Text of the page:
Intimacy with Void
Physicists inform us that only miniscule portion of the known universe is made up of "matter"; most of it is boundless space. Quantum mechanics reveals how subatomic matter is no more solid than a quivering dance of particles. Buddhism suggests that our true nature is formless, colorless . . . without name, shape or description. As the earth spins along its trajectory through deep space, so do our lives. We can choose to grow aware of the infinite void around and within us, or continue buffering ourselves from the inevitable; that is a choice everyone invariably makes. Embracing solitude and relating directly with nothingness takes an act of extraordinary will, an intention set apart from mere habit and instinct. This attribute stems from the cognitive neo-cortex frontal lobes of the brain; it is why a human being can no longer be just an animal anymore. Avoidance of solitude is the last impediment to direct intimacy with the fertile void.
Solitude begins meditation. Mystical systems worldwide refer to this void state with a plethora of exotic names: kether, samadhi, ain sof, the fool, cloud of unknowing, potentia, great spirit, the illuminated gate, and so forth. All are symbols referring to a reality beyond the symbolic realm for the sole purpose of informing the symbol-eating intellect of conditions existing beyond its comprehension, beyond its control . . . beyond itself, period. Intellects that can handle the void tend to illuminate the mystical, i.e. they still serve those who witness and register forces beyond the grasp of immediate analysis.
I’ve selected the iconoclastic term of No-Form for referring to the concept-free process of intimacy with formless void. The meditation of No-Form tends to function most effectively before and after each and every ritual. By entering a No-Form meditation before summoning and engaging the forces intended, a state of profound recept-ivity can occur—serving to accumulate the necessary charge for animating any ritual. This also minimizes the tendency to contrive a routine. By emptying out after each ritual, participants don’t have to walk away from the ritual site all "charged up," i.e. inflated, overheated, and otherwise full of themselves.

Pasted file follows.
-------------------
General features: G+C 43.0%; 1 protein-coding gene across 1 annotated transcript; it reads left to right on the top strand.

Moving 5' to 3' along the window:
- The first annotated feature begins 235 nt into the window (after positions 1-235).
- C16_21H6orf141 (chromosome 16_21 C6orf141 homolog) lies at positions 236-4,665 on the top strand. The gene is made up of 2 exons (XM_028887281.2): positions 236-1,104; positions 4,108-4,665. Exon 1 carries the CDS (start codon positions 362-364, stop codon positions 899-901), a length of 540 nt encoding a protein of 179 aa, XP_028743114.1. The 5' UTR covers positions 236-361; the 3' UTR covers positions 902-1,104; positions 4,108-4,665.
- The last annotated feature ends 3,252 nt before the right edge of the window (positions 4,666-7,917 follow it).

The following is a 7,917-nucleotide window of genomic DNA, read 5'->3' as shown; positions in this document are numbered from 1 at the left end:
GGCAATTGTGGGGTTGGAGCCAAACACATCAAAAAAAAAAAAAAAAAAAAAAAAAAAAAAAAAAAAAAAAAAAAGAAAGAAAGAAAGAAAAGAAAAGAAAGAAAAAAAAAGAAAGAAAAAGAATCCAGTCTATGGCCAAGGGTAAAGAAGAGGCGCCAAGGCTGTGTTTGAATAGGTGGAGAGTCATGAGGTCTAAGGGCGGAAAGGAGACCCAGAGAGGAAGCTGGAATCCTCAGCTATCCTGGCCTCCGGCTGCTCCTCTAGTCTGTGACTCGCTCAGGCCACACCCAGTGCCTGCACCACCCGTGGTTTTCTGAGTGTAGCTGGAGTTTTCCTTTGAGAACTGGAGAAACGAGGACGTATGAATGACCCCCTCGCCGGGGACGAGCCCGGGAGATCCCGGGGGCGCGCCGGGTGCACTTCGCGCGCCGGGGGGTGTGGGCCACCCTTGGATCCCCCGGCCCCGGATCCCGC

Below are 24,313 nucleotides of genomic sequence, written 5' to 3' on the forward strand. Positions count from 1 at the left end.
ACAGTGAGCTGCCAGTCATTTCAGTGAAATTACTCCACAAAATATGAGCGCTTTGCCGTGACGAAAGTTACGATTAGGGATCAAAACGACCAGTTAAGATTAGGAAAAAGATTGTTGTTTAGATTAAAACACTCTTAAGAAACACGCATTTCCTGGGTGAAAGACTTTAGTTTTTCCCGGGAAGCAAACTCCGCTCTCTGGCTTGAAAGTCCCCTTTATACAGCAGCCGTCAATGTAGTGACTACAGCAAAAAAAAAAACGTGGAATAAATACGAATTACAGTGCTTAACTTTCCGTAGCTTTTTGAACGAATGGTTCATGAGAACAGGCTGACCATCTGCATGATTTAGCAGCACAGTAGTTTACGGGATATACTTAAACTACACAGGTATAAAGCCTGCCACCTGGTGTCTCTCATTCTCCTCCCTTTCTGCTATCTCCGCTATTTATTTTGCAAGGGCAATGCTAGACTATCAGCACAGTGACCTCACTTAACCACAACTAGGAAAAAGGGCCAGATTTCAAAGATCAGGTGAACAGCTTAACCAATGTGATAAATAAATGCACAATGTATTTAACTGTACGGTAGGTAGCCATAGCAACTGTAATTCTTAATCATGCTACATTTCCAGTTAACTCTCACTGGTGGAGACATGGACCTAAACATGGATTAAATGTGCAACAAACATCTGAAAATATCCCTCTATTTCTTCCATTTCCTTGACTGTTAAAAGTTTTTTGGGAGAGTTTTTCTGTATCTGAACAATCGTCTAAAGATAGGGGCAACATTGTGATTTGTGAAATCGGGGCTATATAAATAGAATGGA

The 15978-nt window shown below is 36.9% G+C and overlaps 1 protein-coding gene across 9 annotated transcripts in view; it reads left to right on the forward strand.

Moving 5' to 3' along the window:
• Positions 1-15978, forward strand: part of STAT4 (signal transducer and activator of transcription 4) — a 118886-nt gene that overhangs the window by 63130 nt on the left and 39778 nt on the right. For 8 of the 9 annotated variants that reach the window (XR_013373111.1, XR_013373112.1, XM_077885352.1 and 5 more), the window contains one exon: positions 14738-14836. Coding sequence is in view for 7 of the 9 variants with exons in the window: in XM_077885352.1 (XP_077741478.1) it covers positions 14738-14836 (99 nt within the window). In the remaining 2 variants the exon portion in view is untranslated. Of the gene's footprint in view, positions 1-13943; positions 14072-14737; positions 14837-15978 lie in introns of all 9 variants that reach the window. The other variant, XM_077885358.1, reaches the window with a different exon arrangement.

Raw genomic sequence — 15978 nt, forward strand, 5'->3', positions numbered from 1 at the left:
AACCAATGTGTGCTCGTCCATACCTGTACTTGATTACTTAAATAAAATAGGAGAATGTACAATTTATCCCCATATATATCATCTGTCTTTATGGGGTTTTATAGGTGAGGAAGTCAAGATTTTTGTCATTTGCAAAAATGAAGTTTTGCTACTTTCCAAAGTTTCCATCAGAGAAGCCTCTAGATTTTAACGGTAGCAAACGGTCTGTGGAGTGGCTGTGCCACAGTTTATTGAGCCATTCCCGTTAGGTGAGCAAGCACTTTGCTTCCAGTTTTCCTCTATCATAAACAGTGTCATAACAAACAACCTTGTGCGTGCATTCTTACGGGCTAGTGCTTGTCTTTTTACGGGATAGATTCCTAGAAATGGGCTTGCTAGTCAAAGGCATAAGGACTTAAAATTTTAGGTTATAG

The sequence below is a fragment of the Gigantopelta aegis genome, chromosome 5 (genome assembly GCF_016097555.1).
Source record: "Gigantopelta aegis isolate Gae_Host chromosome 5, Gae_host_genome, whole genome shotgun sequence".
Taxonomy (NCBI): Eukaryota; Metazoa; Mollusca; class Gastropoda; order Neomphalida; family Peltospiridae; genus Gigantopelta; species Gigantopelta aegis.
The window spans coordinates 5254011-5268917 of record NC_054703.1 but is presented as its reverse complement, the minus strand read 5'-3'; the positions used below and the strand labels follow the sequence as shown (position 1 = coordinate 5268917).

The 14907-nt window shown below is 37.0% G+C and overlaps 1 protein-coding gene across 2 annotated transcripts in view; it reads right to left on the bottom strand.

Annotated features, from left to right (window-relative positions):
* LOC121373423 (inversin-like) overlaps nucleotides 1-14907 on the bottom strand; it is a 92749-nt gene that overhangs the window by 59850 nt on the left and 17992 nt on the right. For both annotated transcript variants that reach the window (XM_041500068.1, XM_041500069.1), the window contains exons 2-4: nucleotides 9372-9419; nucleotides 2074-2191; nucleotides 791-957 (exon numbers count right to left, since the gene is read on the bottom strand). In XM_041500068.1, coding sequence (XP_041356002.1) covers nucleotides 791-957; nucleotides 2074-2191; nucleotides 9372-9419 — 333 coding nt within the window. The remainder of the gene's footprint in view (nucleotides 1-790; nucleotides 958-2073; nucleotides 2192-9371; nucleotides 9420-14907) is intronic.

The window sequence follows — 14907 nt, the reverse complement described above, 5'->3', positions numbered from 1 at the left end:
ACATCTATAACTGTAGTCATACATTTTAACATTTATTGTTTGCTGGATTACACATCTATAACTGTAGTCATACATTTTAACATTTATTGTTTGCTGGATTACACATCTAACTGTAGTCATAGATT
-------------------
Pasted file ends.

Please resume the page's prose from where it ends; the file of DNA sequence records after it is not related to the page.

No-Form functions as if it were a kind of gateway to and from the realm of the archetypes, the dynamic elements responsible for animating and transforming consciousness. The term "archetype" refers to those autonomous forces residing within our psyche and also sharing outer correspond-ences in the world around us; they are universal symbols capable of eliciting personal response. Examples include: Dream, Death, Creation, Destruction, Order, Chaos, The Four Elements, Growth, Decay, Shadow, Angels, Demons, and all other terms symbolic of transformative process. One odd and wonderful thing about No-Form is that, generally speaking, it cannot be taught. All words fall short to describe it, and all descriptions are subjective responses at best. There are, however, certain preliminary conditions conducive to its expression; No-Form can be invited.
The No-Form Stance
No-Form begins wherever one is already aware of the surrounding void, within and without. In context to ritual process we can bypass the traditional Buddhist sitting post-ures, and instead, locate the personal No-Form stance—thus setting the stage for No-Form as a catalyst to physical motion, rather than a passive end unto itself. This can be accomplished by any standing position supporting physical balance—a stance of readiness. While watching the breath, gradually emphasize the exhale to encourage a sense of emptying; let the inhale become an involuntary reflex. Internally, relax your desire to control. If this previous suggestion elicits a sense of nausea (in the solar plexus area), it may indicate your resistance to relaxing control. This natural enough, control is necessary to survival. To break through the resistance, breathe through the nausea while relaxing your desire to control. Continue incorporating whatever you already know about bypassing thought processes. No-Form meditation practice is a mandatory ritual discipline for anyone concerned with establishing authentic source relations and its expression externally in the world; the No-Form stance prepares us for action.